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the list one would have to place those who seemed somehow to combine within themselves in almost equal measure male and female personality traits. (14) He held such people to be most creative, but he believed also that they were most sensitively and delicately balanced, with all that such sensitivity involves. Surely in the Lord Jesus Christ male and female personality were completely and perfectly united. And for this very reason the development of Christian character, whether in a woman or in a man, is the consequence of the same circumstance, namely, the indwelling of the Lord. And this truth must be applied with equal force, not merely to male and female, but to young and old, to brown, yellow, black, and white.
     In one of those rare moments of sudden clarity, the following words were penned by the author a few years ago:

     Why is it that Christ is the contemporary of every age and has no nationality? Why does He belong to all races? How is it possible that such diverse peoples as the Chinese and the French, for example, can or have seen in Him the ideal Man? One may collect pictures from all parts of the world, inspired by an attempt to visualize what Jesus Christ was like, in which each culture sees Him as One of its own sons, indeed -- its Son par excellence.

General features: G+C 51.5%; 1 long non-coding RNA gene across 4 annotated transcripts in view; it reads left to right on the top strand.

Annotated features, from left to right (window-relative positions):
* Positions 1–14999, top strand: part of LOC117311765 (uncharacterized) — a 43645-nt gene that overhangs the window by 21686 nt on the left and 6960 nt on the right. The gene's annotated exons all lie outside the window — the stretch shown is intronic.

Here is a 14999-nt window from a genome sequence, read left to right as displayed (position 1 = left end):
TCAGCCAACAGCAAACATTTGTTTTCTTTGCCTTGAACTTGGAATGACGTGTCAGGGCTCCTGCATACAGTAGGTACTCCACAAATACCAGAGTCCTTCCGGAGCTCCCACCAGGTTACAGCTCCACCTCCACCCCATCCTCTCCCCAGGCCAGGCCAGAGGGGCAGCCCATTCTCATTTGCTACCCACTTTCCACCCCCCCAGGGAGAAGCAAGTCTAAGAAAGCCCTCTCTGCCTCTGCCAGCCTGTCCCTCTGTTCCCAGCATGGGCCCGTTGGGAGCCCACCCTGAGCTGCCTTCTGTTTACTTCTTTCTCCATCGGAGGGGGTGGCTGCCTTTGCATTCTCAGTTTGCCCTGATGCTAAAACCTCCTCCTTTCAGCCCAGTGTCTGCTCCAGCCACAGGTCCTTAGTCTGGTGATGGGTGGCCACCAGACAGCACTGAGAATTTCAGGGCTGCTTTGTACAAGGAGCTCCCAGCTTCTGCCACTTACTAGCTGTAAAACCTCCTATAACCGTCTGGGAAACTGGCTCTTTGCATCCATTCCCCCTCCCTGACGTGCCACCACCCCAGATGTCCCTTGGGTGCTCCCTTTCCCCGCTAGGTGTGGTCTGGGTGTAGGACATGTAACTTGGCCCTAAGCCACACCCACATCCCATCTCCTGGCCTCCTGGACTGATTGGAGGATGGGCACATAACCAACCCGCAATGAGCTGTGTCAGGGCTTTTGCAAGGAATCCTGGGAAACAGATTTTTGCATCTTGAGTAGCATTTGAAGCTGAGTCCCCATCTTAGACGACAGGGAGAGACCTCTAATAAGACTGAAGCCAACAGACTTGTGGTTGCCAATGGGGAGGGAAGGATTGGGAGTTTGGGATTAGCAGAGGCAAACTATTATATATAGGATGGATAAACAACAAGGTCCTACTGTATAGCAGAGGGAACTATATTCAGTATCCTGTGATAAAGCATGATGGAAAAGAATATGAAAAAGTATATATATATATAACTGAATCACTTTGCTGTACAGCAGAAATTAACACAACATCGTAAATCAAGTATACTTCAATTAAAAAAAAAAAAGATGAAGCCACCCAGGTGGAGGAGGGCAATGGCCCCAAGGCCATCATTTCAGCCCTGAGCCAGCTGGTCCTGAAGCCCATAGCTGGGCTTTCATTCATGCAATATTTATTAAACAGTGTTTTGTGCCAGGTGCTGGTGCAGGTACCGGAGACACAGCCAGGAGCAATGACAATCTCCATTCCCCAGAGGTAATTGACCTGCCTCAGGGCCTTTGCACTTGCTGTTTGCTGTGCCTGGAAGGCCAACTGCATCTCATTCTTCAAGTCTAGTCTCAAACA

It seems that such figures as Moses, Plato, Confucius, Ghandi, Dostoevsky, Napoleon, Hannibal, Ghengis Khan, Lincoln, Churchill -- will remain "great" in the estimation of the world, but each is quite clearly a nationally identifiable figure.
     Jesus Christ is the one Figure still officially unrecognized by His own nation, yet claimed by all others. In Him is the whole race -- truly the sum total of all human personality potential, uniquely the Son of MAN.

     Is it any wonder that His Body should be completed by the gathering together of redeemed individuals from every tribe and nation under heaven, each of whom individually and all of whom together reflect His person, as the children of Adam individually and as a race together reflect his?
     Thus, all in Adam are dying, as all in Christ are being made alive (1 Corinthians 15:22). And although the individual in Christ is the hope of glory, Christ in the individual is the guarantee of becoming a real person, a human being, because the image of God is once more restored within his soul. Understood in this way, it is clear that although we in our narrowness of thinking and acting may sometimes leave the impression that He belongs more to us than to those of other cultures, the impression is a completely false one. The same Lord is the same Saviour in the same way for all men, because of the unique relationship between the First Adam and the Last Adam.

14. Jung, C. Gustav, quoted by W. H. Sheldon, The Varieties of Human Physique, Harper Brothers, New York, 1946, p.257.

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Copyright © 1988 Evelyn White. All rights reserved